This rare honor drew Jack Nicklaus back to St. Andrews for first time in years
Jack Nicklaus already has a resume that dwarfs just about anyone else’s in golf, but this week, he’ll add another distinction to the list: honorary citizen of St. Andrews.
The Royal Burgh of St. Andrews Community Council is hosting a ceremony to commemorate the occasion on Tuesday of Open Championship week.
With the honor, the 82-year-old joins Bobby Jones and Benjamin Franklin as the only other Americans to be granted honorary citizenship in the Auld Grey Toon.
Nicklaus, a three-time Open Championship winner, won two of his Claret Jugs at the Old Course, in 1970 and ’78. He also notched a runner-up finish in 1964.
This week marks the first time Nicklaus has been back to St. Andrews since he competed at the Old Course in his farewell major championship in 2005.
“I declined to come back the last couple of times to St. Andrews, because it made my farewell in 2005, and I didn’t want to come back and dilute that for what it was,” Nicklaus said in a Monday press conference. “But when I got the invitation this time to be an honorary citizen of St. Andrews and to follow Bobby Jones and Benjamin Franklin, I’ve got to come back. So to be back is fantastic.”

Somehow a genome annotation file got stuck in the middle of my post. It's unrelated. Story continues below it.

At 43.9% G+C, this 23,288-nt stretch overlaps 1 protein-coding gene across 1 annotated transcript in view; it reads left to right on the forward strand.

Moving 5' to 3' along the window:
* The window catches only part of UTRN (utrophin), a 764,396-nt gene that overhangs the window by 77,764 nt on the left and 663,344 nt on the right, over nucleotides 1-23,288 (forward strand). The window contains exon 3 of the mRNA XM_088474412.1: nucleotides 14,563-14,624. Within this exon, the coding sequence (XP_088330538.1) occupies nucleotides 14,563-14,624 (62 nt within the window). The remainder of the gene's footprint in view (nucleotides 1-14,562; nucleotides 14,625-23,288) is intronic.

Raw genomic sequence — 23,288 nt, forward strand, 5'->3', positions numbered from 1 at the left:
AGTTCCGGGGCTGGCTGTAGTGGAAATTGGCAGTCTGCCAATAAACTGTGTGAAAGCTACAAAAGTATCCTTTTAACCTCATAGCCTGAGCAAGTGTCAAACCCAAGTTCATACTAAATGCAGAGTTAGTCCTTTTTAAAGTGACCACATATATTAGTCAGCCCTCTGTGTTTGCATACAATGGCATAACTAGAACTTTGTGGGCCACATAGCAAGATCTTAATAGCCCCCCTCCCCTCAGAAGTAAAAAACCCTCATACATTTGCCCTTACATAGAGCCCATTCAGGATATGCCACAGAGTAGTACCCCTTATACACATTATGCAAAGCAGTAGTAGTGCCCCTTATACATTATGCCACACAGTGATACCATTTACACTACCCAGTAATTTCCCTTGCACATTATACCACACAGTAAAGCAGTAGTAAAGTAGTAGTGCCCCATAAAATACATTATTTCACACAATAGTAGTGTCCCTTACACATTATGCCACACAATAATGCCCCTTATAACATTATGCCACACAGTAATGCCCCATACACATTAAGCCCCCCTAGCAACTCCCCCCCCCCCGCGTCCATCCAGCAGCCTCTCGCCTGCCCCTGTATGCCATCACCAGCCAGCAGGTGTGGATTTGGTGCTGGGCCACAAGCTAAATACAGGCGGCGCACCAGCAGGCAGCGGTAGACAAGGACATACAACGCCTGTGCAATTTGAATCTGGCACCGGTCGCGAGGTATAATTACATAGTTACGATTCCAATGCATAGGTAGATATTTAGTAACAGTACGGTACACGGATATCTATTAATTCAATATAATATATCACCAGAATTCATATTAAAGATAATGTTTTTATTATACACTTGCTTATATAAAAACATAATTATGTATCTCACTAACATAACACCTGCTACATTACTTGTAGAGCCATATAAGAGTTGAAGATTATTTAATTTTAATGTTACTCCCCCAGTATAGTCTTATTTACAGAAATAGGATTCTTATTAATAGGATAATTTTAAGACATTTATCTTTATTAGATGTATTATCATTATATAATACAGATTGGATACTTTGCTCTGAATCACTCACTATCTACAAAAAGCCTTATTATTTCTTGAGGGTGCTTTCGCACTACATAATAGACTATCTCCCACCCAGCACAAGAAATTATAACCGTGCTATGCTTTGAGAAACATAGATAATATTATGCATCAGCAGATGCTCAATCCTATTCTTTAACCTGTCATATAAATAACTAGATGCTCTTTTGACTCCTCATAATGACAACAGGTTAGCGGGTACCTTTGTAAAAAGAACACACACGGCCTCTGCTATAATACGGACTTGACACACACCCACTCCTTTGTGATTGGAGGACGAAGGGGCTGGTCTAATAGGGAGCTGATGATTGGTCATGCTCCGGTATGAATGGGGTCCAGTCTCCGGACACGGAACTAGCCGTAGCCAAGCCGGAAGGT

The honorary citizenship is the fourth distinction the Golden Bear has been granted at the Home of Golf. Nicklaus was previously made an honorary member of St. Andrews Golf Club following his victory in 1978, and he was also granted an honorary doctorate by the University of St. Andrews six years later. He became an honorary member of the Royal and Ancient in 1990.
“There’s a lot of reasons to be back, 150th anniversary and a lot of other reasons in the tournament, the whole thing,” Nicklaus said. “But this is why I’m back because of that. I wouldn’t be back for any other reason.”
During the Tuesday ceremony, the University of St. Andrews will also grant honorary degrees to Lee Trevino, Sandy Lyle, Jose Maria Olazabal, Bob Charles and Catriona Matthew.